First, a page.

Charles Bock, Beautiful Children

The publication history of Beautiful Children makes for what is now an old story, but still a telling one. Charles Bock, its author, comes from the provinces (Nevada) and an unconventional upbringing (son of Las Vegas pawnbrokers). He struggles through school and college until he discovers the “second wave” of American postmodernist writers, a nearly all-male group who rose to prominence in the mid to late ’90s: David Foster Wallace, Jonathan Franzen, William T. Vollman, A.M. Homes, Mary Gaitskill, et al. A stint on the shopfloor of the fiction factory (a summer writing program at Bennington) introduces him to Susan Choi, to Rick Moody, who find him untutored but promising. In New York, Bock spends eleven years writing his novel in a garret off Gramercy Park and making friends who will publicize it. Its arrival is overburdened by fevered expectation; The New York Times runs a profile of Bock—which, typical for the genre, is itself not so much a profile of the person, as it is of the process just described.

It is, of course, not the first half of the story that matters—Bock’s somewhat curious background—but the second. For Beautiful Children, it turns out, is a thoroughly conventional novel that bears all the marks of his generation’s literature machine: a jacket packaged with breathless quotations by writers, such as Sean Wilsey and Jonathan Safran Foer, who went through much the same experience; an appendix weighted by an effusive, overlong list of acknowledgments with signs of being assembled in some haste (“Of course my wife…is the greatest fucking thing that ever happened to me”); and a narrative obsessed by comic books, pornography, and the “fragility” of childhood. It is particularly the fixation with childhood that makes it a characteristic product of the current literary environment (riddled as it is with pained memoirs of growing up). Beautiful Children’s thematic interest—what happens to “lost” children in the fringes of an urban setting like Las Vegas—corresponds to a childlike intellectual perspective, in which teenage interests like pornography and gentleman’s clubs are treated as exciting, lurid, and emotional. Bock’s prose—a relentless, heady effluvium of sensory impressions—has little capacity to distinguish or discern, whether it is describing a marriage or a rock festival, such that over the course of its 400-odd pages, Beautiful Children begins to feel like Las Vegas. It is overwhelmingly fascinated by the grotesque. Bock does not flinch in attempting to expose the details of homelessness, crack and gambling addictions, the pornographic film industry, but one wishes that he did. The feeling that Bock is trying to evoke is pity, pity for the real outcasts that inform his aimless characters, but the only way he knows how to express this empathy is sheer voyeurism. We do not get inside his characters’ heads so much as observe them closely, as if by hidden camera.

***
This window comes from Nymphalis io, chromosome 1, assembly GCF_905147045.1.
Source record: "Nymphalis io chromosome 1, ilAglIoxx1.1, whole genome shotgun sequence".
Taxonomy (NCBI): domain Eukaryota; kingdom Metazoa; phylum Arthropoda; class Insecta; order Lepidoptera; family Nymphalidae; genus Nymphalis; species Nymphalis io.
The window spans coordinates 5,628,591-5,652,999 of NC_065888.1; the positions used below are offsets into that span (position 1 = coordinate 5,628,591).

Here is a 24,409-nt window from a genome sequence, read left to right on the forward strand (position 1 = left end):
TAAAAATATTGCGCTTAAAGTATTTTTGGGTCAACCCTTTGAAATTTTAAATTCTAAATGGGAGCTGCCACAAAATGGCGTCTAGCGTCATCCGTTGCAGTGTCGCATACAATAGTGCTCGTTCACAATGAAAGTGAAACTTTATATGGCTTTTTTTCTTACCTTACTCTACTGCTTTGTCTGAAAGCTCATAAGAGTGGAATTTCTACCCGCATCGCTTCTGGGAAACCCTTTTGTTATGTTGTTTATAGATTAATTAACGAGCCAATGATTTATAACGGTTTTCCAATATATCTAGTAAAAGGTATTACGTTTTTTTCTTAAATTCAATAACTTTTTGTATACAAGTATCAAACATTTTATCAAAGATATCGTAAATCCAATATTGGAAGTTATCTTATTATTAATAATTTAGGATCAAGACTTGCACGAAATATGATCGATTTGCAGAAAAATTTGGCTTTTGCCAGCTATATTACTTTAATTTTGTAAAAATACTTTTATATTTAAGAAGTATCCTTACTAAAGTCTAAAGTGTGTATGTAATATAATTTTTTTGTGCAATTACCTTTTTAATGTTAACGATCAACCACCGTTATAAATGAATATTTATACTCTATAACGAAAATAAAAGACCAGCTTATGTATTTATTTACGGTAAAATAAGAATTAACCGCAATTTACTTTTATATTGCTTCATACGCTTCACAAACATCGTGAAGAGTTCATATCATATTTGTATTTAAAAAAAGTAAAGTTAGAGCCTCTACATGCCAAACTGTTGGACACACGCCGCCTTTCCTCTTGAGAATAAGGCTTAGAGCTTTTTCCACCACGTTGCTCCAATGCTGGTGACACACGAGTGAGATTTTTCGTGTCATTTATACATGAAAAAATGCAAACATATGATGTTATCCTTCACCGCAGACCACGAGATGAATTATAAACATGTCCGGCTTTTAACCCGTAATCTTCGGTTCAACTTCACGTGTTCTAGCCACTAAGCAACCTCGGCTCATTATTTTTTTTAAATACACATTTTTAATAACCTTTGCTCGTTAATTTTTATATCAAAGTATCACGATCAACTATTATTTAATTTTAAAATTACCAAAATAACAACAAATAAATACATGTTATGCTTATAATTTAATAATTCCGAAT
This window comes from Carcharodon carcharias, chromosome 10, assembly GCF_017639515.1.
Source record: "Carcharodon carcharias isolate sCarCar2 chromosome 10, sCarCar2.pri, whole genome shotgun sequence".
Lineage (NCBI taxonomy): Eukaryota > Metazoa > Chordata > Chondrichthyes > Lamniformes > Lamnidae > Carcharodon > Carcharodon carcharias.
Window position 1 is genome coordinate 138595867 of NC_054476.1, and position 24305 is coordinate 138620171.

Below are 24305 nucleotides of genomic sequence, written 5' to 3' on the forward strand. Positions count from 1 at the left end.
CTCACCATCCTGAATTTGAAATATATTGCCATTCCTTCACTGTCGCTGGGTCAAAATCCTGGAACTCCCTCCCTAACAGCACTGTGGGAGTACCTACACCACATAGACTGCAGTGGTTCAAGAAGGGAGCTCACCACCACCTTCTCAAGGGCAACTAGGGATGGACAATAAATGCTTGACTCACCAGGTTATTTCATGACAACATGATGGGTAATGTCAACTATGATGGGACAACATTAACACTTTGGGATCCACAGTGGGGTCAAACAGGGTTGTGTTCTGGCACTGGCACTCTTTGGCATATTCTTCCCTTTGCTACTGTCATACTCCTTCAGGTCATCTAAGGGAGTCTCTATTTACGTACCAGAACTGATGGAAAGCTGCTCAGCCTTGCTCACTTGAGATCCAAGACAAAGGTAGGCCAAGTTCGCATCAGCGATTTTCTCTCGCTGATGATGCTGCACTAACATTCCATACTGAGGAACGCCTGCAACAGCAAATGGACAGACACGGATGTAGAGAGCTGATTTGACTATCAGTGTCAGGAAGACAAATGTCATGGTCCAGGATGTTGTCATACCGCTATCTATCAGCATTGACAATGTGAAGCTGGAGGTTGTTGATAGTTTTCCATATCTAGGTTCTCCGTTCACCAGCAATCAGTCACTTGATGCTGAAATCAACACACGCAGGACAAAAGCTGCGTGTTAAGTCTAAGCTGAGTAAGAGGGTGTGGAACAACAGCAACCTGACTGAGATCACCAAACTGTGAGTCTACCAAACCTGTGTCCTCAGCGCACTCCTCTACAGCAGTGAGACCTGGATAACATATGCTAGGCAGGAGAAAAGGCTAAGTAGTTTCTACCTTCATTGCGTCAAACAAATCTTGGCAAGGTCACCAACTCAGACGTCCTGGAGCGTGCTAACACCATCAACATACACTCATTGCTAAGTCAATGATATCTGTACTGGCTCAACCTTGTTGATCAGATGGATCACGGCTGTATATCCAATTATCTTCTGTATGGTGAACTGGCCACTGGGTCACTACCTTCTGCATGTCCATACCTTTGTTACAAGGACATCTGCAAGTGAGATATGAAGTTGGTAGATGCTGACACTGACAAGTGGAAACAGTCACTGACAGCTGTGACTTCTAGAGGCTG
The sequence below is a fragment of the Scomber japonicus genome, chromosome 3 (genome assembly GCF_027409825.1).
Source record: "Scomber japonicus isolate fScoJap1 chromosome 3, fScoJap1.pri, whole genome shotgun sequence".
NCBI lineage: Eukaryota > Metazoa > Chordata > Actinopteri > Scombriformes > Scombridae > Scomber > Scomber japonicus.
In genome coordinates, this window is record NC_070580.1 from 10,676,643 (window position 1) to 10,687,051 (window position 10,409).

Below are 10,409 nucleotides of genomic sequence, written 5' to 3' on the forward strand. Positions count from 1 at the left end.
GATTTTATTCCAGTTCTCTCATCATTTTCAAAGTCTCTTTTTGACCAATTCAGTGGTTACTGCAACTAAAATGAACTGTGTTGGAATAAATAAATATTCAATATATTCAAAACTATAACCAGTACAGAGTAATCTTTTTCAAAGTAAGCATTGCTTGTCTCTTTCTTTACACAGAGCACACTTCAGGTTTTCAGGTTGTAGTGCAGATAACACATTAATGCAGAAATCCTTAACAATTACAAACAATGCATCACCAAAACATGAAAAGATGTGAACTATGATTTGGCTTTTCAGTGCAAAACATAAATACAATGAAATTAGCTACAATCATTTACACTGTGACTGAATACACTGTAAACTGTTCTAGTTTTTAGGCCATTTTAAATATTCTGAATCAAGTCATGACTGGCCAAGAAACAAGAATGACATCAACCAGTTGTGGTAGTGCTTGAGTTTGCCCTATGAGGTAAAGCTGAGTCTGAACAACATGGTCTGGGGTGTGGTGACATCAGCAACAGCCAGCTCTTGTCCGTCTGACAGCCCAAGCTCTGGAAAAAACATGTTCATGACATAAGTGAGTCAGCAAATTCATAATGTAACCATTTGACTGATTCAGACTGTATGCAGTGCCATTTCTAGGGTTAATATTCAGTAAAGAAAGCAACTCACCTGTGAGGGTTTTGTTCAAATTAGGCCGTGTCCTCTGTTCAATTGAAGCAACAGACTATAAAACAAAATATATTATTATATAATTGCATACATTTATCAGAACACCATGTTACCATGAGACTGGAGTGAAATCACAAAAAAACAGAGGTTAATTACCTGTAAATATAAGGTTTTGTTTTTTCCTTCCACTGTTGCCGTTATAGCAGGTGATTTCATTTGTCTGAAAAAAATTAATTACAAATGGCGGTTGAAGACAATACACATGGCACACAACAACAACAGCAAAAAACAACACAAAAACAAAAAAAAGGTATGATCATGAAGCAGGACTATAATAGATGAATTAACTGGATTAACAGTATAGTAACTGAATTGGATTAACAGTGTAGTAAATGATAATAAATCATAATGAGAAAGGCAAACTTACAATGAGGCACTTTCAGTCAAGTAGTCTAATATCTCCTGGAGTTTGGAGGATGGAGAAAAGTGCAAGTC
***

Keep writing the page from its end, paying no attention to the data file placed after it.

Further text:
As a result, Bock forces on us more than we really need to know. Consider Bock’s description of the Las Vegas Strip:

“The neon. The halogen. The viscous liquid light. Thousands of millions of watts, flowing through letters of looping cursive and semi-cursive, filling then emptying, then starting over again. Waves of electricity, emanating from pop art facades, actually transforming the nature of the atmosphere, creating a mutation of night, a night that is not night—daytime at night. The twenty-four-hour bacchanal. The party without limits. The crown jewel of a country that has institutionalized indulgence.” (98)

What does Bock add here that the endlessly reproduced photographs do not already confirm? The problem is not that Bock is too mimetic. In fact, he desires so greatly to exceed mere mimesis—to have the description stand in for the image itself—that his tone and range of discourse become deeply unstable. “Viscous” connotes “liquid”; it adds nothing to employ both of them describe the light. Nor does it add anything to add “thousands” to “millions” of watts, since “millions” is already mentally ungraspable. Italicizing the phrase “daytime at night” gives it the quality of a revelation, but the idea is a discovery only to Bock. Any editor should have struck through the line, “the party without limits,” as pure tourist ad material and should have queried the last line as needlessly and emptily moralizing. After this description, Bock immediately lets us know that “[n]othing matches the spectacle of the four-point-six mile stretch known as the Las Vegas Strip”—and it is unclear to whom this would constitute information. Bock does not know when to withhold or to elide: he may be fromLas Vegas, but he writes about the city with the excitement of any tourist who mistakes himself for an anthropologist.